Link to Bucs' glorious past ignites hopeful start for present
Joe Henderson, The Tampa Tribune, published 13 September 2010

Late in the first half of Sunday's opening game, it seemed the thousands of people not at Raymond James Stadium were the lucky ones. With the TV blackout and everything, they couldn't see that the new Buccaneers looked an awful lot like the old Bucs, and I don't mean of championship yore.

They were down 11 to the Cleveland Browns, generally regarded a lightweight, and what passed for a crowd at Raymond James Stadium was lapsing into indifference. The game was slipping away. Cleveland was playing confidently. There were a lot of empty seats. It was hot.

With storm clouds beginning to form in the distance, you could sense a stampede to the nearest mall was about to occur. But then like so many times before, the old man was in the right place at the right time.

Thirty-five-year-old Ronde Barber picked off a pass and returned it 64 yards. Not so long ago, he would have taken it all the way for a score and this time it looked like he needed to pause for oxygen before being knocked out of bounds at the 3-yard line, but so what? "I'm not a young man anymore," he said in mock protest afterward. "It was a hot day."

Never mind all that because the interception changed everything. It set the Bucs up for a touchdown with 26 seconds left in the half and the lifeless suddenly had life. The new Bucs defense played the rest of the way just like the old Bucs defense, and I mean that in a good way. "Who else would it be but Ronde?" safety Tanard Jackson said.

The eventual 17-14 Bucs victory was made possible because of the tone set by the defense, and that tone was set once the 14-year veteran at cornerback made the play of the game. "It was a game-changer," center Jeff Faine said. "We came into the locker room with some momentum. Up until then, all of the momentum had been on their side of the ball."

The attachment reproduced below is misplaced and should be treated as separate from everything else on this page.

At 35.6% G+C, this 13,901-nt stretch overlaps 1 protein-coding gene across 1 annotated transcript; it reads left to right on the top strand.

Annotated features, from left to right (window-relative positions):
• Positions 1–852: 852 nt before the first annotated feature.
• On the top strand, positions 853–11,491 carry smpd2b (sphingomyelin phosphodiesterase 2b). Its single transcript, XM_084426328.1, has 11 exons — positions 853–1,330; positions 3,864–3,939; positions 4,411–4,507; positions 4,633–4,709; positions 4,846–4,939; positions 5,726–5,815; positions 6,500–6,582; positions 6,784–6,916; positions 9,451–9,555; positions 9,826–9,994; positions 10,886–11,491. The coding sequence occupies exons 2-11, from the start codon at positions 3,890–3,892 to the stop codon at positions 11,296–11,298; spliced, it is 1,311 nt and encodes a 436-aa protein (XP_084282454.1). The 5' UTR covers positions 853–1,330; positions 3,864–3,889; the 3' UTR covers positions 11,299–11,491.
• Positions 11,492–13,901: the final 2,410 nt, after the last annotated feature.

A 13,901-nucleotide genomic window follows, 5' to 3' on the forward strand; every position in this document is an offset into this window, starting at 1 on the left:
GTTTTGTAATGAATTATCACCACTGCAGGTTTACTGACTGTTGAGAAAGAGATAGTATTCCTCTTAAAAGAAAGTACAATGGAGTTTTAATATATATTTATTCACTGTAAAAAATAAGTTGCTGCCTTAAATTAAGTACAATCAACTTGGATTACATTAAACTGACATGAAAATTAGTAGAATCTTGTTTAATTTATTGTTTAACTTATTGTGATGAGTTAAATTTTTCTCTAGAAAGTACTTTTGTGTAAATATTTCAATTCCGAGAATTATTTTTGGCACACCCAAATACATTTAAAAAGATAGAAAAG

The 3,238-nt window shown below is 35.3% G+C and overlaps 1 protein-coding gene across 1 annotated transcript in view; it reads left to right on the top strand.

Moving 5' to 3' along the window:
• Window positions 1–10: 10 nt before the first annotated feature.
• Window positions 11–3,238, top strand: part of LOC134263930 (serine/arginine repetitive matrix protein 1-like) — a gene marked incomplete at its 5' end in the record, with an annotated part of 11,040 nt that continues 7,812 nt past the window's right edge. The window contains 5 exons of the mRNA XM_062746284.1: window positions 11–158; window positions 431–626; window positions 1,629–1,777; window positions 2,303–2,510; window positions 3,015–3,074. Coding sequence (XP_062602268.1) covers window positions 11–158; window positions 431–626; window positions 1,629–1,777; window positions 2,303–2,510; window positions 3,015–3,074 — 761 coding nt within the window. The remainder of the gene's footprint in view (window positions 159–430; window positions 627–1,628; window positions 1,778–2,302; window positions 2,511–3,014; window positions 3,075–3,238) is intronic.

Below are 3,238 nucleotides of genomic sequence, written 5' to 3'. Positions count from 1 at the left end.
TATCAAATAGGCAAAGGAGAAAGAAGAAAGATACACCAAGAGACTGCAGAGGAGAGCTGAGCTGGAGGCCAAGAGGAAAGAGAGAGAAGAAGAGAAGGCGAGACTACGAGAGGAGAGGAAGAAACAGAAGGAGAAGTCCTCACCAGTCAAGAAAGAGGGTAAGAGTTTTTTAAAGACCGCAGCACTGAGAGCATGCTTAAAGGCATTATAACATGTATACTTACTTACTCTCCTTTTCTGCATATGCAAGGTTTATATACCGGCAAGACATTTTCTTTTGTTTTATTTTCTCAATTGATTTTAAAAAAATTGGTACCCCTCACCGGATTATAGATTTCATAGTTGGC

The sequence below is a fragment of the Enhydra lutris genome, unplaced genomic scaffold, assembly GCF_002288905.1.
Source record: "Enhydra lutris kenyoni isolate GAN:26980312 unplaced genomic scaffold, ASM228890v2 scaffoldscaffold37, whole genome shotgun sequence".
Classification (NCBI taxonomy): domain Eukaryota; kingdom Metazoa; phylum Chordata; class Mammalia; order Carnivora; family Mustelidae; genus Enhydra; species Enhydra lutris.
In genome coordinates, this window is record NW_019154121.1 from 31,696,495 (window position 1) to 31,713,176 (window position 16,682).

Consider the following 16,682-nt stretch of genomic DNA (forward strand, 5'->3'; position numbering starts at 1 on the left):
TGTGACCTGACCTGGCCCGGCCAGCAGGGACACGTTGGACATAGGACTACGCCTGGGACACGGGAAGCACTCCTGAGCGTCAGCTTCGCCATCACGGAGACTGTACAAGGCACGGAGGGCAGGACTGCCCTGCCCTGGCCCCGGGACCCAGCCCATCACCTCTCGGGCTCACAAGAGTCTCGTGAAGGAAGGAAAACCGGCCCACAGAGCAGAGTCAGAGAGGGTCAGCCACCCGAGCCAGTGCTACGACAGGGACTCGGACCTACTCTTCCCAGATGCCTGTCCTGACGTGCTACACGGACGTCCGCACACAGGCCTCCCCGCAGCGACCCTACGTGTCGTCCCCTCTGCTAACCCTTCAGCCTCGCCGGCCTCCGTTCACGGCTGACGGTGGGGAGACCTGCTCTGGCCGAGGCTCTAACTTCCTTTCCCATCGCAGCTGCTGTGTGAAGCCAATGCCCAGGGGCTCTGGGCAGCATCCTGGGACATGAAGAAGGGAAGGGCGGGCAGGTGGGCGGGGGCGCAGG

You could see the difference. Well, I should rephrase that. You could have seen the difference if the NFL's television blackout policy crafted in an age where every set had rabbit ears and the league got about 10 bucks for TV rights had kept up with the times.

It's just silly. Instead of a three-hour commercial that ended happily for the home team, potential ticket-buyers were kept in the dark. They missed a pretty good show.

The Bucs needed nine games last year to get their first win but there will be no such albatross this time around. They've been saying all summer how much things have changed at One Buc, and especially how much different the defense would look. Now they have proof.

"We believe in ourselves, regardless of the opponent," Barber said. "If we give ourselves opportunities, we feel we can capitalize on them. We've got a lot of talented players on this team, a lot of guys who want to win, who are sick of losing. That showed in the second half."

Defense always has been the foundation of anything good for this franchise and it was that way again in this game. Cleveland didn't score in the final 35:42 and had just 138 total yards, including 17 on the ground, and four first downs in the second half.

It wasn't just the win; it was how it happened strong defense, just enough offense. The Bucs forced turnovers, made big plays. They came from behind. "We won a lot of games around here just like this," Barber said.

As the day wore on, you could sense something was different. The Bucs' confidence grew. Cleveland didn't seriously threaten. Last year it would have been the opposite. They would have lost a game like this. They would have given up more big plays, committed ill-timed penalties, or any of the many things that happen when bad teams find a way to lose. "The difference is, this year nobody blinks," Jackson said.

It's a start. "There's a culture in everything you do and losing can be a culture," Barber said. "We don't want that. We have to find a way to make winning our culture here, no matter the circumstances or no matter what comes your way. We have to find a way to win and we did that today."